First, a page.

5. Freedom of Religion already exists in the First Amendment. Trying to implement new laws like these are like trying to fix something that isn’t broekn. (And thus, breaking something as a result.) Conservatives are right to complain about stupid, complicated laws, but don’t need more stupid, complicated laws!

    1. That’s so true. With the existence of the First Amendment, these Freedom of Religion bills are in a sense redundant and confusing. The bills are so vague that they are allowing for complicated situations and possibilities for people to use their “religion” as an excuse for discriminatory behavior. I totally agree that they shouldn’t be trying to fix things that aren’t broken.

      The thing that gets me is that they write in these laws as if Christians are persecuted or discriminated against. If anything, many Christians discriminate against other religions. What would these Christians say if Muslims spoke out about how they need more laws protecting their religion? I read that in some cases with these Freedom of Religion laws, police officers are at times legally allowed to refuse to help protect mosques and other Muslim places of worship because it’s “against their religion.” That’s insane to me, because to me, “freedom of religion” can’t be choosy. Freedom of religion includes ALL religions, not just the “superior” ones.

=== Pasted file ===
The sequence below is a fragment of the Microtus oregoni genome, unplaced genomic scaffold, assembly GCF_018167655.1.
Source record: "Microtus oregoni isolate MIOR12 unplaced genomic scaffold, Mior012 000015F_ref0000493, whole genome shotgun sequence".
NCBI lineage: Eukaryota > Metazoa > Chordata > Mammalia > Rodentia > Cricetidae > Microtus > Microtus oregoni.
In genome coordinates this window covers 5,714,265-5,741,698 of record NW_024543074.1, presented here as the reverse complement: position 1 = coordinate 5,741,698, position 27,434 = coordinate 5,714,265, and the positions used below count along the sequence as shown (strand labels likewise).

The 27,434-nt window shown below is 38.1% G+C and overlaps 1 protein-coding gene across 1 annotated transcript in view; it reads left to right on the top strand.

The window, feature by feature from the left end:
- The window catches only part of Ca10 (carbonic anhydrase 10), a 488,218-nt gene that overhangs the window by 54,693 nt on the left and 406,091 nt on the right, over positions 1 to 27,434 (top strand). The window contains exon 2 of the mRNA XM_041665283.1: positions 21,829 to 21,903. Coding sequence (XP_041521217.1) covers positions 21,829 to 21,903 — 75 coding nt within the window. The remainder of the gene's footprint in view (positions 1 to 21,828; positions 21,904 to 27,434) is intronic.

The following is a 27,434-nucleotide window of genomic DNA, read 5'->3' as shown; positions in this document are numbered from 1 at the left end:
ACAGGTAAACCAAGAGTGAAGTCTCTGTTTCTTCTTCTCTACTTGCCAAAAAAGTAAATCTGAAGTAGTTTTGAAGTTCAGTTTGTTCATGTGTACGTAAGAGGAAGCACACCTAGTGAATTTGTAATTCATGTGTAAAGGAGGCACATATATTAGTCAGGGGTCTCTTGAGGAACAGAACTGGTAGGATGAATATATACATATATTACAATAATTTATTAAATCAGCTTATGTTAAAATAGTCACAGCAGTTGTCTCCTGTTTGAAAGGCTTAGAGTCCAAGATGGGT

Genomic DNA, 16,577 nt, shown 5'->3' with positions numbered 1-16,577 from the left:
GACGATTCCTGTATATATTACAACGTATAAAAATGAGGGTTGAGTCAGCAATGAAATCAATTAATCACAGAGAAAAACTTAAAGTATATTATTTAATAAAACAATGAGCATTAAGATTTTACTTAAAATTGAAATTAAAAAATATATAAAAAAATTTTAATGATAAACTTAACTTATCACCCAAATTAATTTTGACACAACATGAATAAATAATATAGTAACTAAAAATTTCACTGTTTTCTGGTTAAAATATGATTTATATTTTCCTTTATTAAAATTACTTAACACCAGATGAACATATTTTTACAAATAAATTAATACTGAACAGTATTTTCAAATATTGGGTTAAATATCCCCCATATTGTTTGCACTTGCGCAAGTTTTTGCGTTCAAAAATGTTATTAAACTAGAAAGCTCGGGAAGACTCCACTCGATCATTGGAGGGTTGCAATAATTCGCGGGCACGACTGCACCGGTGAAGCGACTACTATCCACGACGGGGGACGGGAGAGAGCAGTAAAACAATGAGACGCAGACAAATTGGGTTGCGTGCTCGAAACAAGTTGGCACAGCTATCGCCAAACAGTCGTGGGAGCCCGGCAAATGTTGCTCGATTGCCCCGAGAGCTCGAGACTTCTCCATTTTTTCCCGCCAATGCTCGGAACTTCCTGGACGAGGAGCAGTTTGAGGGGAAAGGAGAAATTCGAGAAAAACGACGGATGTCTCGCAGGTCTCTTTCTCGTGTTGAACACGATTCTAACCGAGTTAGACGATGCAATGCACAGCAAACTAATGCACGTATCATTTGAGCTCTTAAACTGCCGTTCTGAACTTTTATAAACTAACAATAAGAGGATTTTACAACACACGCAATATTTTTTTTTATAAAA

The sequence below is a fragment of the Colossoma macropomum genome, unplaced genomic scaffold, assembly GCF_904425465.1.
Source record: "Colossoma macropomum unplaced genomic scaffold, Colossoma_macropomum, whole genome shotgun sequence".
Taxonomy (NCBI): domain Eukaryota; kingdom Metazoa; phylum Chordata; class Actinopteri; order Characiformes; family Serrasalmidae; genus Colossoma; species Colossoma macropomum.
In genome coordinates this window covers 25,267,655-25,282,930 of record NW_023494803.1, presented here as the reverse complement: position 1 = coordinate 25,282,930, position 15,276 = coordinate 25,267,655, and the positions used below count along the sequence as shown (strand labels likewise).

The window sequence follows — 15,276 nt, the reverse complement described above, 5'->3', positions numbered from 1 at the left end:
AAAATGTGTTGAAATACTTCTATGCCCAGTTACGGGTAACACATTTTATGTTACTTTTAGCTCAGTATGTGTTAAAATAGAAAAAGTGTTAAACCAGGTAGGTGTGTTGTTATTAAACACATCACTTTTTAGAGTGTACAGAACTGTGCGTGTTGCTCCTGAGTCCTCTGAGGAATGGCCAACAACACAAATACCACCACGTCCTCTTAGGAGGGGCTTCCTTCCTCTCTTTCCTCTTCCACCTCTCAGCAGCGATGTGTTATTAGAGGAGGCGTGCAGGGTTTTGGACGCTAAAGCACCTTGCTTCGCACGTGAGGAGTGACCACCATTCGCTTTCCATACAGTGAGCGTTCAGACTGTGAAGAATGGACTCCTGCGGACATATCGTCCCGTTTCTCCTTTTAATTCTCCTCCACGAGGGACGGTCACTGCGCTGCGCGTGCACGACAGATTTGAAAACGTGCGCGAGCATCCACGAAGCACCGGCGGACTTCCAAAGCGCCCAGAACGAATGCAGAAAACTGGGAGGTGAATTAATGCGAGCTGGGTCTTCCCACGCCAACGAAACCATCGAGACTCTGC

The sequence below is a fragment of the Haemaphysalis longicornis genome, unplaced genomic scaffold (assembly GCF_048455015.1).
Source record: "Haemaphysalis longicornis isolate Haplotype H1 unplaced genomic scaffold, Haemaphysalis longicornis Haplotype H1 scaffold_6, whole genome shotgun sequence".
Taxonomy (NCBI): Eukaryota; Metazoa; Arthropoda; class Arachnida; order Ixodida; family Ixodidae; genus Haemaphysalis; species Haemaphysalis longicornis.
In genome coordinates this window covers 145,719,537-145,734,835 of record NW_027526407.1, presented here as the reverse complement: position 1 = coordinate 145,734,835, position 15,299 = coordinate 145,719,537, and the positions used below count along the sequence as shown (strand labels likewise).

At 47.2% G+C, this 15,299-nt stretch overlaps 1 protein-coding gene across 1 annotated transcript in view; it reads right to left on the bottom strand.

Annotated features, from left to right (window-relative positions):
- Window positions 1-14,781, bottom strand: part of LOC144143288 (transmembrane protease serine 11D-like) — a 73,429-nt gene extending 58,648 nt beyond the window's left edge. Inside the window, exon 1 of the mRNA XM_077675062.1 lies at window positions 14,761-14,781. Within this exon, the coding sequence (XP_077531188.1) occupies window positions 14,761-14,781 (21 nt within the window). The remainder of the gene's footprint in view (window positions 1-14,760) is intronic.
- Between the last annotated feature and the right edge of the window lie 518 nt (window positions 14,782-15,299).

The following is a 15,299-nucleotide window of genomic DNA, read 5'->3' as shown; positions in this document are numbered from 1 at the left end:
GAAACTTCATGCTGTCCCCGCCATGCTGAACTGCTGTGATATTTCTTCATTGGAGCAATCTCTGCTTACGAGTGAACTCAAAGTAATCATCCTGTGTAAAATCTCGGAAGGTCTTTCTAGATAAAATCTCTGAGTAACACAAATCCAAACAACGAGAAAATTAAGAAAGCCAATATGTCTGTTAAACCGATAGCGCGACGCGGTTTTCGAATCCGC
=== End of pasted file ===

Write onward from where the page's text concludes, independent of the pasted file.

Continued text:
6. Thank you for this well written post. I live in Indiana and it feels more and more like I’m on an island surrounded by an ocean of poorly thought out conservative thought. I agree with Josh Wrenn’s comment, except that in Indiana we also have a so-called voter id law that acts to suppress voter turnout.

    1. Thank you. I’m glad you enjoyed it. I can’t imagine living in Indiana with this situation going on. I would be even more upset about it. You make a good point about how the ID law can suppress voter turnout. With laws like that, it’s harder for the idea of “people, just get out there and vote if you don’t like the politicians” to work.